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Chocolate’s Long Journey From Cacao to Candy

cacao pods

cacao pods

Nothing says “I love you” like a box of chocolates. And what’s not to like about a sweet, sensual, mood enhancer that also has antioxidants, lowers blood pressure, inhibits “bad” cholesterol, and is chock full of antioxidants and polyphenols. No wonder the scientific name of the plant that chocolate comes from, Theobromo Cacao, translates as “food of the gods cacao.”

What about that plant, though? Even though I’m a lifelong chocoholic, I’d never given much thought to the small tree that is the source of all chocolate. That sin of omission was remedied on my recent first trip to Hawaii, the only place in the United States where cacao trees grow.

There, I saw the slender tree that thrives under the shade of the tropical forest canopy, admired its brightly colored cacao pods and popped raw beans from that pod, still encased in their softly glowing slick white coating, right into my mouth. And I learned that the chocolate bar or truffle you offer your loved one (or indulge in yourself) is the end result of a long, arduous, delicate process involving many steps and many hands.

Cacao’s difficult cultivation

Cacao is not an easy tree to cultivate. It grows only in the relatively narrow band 20 degrees north or south of the equator, and in that zone, it must be planted next to taller trees whose canopy protects it from direct sun and high winds. After trees are planted, they take five or six years to start producing, and mature trees bear only about 30 usable pods per year. With between 30 to 50 beans in an average pod, a single tree produces about 1,000 beans, enough to make only about 2 pounds of bittersweet chocolate.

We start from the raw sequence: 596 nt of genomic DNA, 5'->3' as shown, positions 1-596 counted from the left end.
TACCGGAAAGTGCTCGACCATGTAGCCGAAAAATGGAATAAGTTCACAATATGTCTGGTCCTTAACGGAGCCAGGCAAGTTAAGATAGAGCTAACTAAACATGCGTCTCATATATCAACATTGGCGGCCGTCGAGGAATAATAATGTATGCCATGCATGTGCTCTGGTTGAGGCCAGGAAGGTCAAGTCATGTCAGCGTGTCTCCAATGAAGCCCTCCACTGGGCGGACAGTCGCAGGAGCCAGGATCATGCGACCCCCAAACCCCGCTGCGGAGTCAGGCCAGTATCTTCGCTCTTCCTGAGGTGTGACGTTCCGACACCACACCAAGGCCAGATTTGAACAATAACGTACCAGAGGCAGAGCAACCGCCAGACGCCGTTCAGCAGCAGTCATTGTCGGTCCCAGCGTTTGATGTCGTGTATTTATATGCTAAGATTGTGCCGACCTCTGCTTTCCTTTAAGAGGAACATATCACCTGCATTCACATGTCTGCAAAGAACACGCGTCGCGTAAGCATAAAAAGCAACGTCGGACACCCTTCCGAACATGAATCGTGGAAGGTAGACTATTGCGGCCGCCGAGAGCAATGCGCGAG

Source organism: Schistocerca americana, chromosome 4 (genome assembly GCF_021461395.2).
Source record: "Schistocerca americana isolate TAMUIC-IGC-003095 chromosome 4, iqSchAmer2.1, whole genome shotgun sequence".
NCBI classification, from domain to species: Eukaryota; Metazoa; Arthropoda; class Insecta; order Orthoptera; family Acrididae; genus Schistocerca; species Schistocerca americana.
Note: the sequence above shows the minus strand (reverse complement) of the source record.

The cacao tree is also susceptible to pests and diseases, which many producers seek to counteract by spraying chemical pesticides. In fact, cacao is one of the most heavily sprayed crops, and the chemicals are toxic not only for the intended pests, but also for other insects, birds, animals, plants and workers. When you seek out chocolate from organic cacao growers, you are supporting farmers who work to enhance biodiversity and protect the ecosystem, including  the soil, air and water we all depend upon.

It was at the family owned and operated Ono Organic Farms, on the southeastern slope of the Haleakala volcano on Maui, that I witnessed the vegetal source of chocolate. Having never seen a cacao tree, I imagined the pods would be small and would hang from the ends of branches like “normal” fruit. Instead I saw a slender tree with improbably large pods emerging directly from the trunk. Large and pendulous, it seemed as if a gentle touch would send them tumbling earthward. The pods were the size and shape of a rugby ball and Crayola bright. Depending on the subspecies of the tree, and the ripeness of the pod, the color ranges from green through yellow, orange, red, purple and burgundy.


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Chuck Boerner, owner of Ono Organic Farms, cracks open a ripe cacao pod and explains its inner workings during a farm tour and tasting. Credit: Terra Brockman

Chuck Boerner, the proprietor of Ono Organic Farms, pried a few cacao beans from a freshly opened pod and handed them to us. He instructed us to suck the thin, sticky flesh from the dark beans. That sweet, lightly acidic flesh is what kicks off the fermentation process, and although it’s not physically part of the end product, it’s where chocolate flavors begin.

Ono Organic Farms, and in fact Hawaii as a whole, have relatively few cacao trees, so we did not see the larger scale production that takes place in Africa, which produces 75% of the world’s chocolate. But regardless of the location or scale, the steps from cacao bean to chocolate bar are the same, and involve a lot of workers doing a lot of hand labor.